Overdrive • It's seven hours of nonstop Sunday action with few bathroom breaks.
This is an archived article that was published on sltrib.com in 2012, and information in the article may be outdated. It is provided only for personal research purposes and may not be reprinted.
Scott Hanson is the hardest working man on television. At least on Sundays.
He's the host of NFL RedZone, which provides nonstop, whip-around coverage of every game (save the prime-time matchup) every Sunday.
"Wolf Blitzer on election night doesn't have to stay as focused as the staff and I do for seven hours straight," Hanson said. "Wolf Blitzer has other analysts he can talk to, and they take commercial breaks on election night. We don't do commercials. I can't think of any other form of broadcasting that requires what NFL RedZone requires.
"Not to mention the physical demands, like having the willpower of a ninja when it comes to your bladder."
Ah, the bathroom-break question. "The No. 1 question I get in my life," Hanson said.
Given that it's a seven-hour, nonstop show and he's the only guy on camera, it's also the obvious question. And the answer is he gets, at most, one two-minute bathroom break in the latter half of the show. He didn't get a break at all during Week 1 of this season.
"I start watching what I eat and what I drink on Saturday to make sure my body is prepared for the marathon on Sunday," Hanson said.
RedZone a separate channel operated by the NFL Network is a live highlight reel. Producer Ken Camera, Hanson and their team of 25 to 30 staffers don't have a day or even a few hours to put it together they do it on the fly as the games are being played.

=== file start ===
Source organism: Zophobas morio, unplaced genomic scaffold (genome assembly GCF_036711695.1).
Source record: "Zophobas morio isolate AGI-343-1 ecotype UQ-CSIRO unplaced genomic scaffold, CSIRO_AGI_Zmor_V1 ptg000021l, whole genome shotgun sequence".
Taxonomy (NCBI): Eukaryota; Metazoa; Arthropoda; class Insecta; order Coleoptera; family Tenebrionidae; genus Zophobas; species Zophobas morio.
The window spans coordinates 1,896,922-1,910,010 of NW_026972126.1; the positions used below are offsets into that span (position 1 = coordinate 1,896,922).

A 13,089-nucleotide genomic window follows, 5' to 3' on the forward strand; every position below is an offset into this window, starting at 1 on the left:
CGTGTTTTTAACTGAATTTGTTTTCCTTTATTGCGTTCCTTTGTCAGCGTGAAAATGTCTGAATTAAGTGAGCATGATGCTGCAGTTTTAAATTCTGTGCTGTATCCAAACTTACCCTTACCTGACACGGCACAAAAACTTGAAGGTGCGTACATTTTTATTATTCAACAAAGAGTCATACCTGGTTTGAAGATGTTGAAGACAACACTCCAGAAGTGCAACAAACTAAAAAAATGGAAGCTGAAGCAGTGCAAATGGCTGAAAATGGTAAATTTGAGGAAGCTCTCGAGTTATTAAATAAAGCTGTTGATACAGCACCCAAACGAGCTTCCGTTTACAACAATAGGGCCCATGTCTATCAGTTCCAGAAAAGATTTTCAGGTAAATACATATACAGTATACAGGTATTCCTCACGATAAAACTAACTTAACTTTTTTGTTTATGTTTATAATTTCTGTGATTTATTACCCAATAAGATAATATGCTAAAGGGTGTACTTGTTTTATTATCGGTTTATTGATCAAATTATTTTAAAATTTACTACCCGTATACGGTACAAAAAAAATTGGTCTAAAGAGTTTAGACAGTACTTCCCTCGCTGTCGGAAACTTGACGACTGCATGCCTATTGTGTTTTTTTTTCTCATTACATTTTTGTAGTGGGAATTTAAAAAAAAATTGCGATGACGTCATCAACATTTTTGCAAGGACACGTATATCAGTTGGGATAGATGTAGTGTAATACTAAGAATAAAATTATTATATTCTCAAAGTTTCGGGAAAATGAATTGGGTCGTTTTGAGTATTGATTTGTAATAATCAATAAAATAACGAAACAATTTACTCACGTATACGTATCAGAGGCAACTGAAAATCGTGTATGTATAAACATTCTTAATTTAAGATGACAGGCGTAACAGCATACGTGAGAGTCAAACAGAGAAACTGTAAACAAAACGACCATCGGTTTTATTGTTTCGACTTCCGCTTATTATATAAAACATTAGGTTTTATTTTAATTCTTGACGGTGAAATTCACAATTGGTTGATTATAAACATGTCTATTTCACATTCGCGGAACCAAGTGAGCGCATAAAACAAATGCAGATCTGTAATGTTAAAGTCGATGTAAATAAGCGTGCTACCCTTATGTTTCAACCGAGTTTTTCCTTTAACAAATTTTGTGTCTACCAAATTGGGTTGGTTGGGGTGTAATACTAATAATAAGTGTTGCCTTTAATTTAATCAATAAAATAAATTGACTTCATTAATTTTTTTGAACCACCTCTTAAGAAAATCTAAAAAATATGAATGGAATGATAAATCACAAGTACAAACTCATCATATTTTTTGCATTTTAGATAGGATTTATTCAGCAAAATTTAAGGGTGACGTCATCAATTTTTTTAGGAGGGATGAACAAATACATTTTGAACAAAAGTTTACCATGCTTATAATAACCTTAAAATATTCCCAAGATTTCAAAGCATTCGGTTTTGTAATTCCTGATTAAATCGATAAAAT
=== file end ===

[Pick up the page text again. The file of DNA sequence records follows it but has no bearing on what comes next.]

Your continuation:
"What we try to do is watch the wall of monitors," Hanson said. "And I just imagine if I was the average football fan, where would my eyes go?"
If you're a huge fan of one NFL team, you might opt for NFL Sunday Ticket, which gives you games in their entirety. If you're a fan of the NFL, you might as well watch RedZone, which gives you pretty much everything interesting that happens from 11 a.m. to 6 p.m. MT on Sundays. Sometimes simultaneously, with split screens that give you two games, even four games at once.
"It is a challenge," Hanson said. "But I don't think I've ever watched a highlight show on Sunday night and said, 'Oh, we missed that. We didn't see that. We didn't know that.' We show every touchdown from every game. I don't care if it's a 35-0 blowout, we're going to show you every touchdown."
But it's more than just touchdowns.
"We're going to show you every big hit, every great catch, every controversial moment, every fantastic finish, every big turnover. It's not just red zone, and it's not just touchdowns. We want you to know that you have seen the NFL as it happens when you watch NFL RedZone."
It's a dizzying delight for NFL fans.
Ratings for RedZone aren't available, but the channel now is being carried on 175 cable systems across the country.
"It's thrilling, and it's a heck of a challenge," Hanson said. "And a heck of a responsibility. Because there are fans of every single team watching our show."
And fans of every team want to see their team. Along with every other team. Is it NFL overload? Not for big-time fans. And not for Hanson.
"On Monday morning when you and your buddies are sitting around at work and you say, 'Did you see that catch in the Chicago game? Did you see that block in the Cowboys game? Did you see that run in the Chargers game?' if you watched NFL RedZone, your answer is going to be, 'Yes,' " Hanson said.
Scott D. Pierce covers television for The Salt Lake Tribune. Email him at email@example.com; follow him on Twitter @ScottDPierce.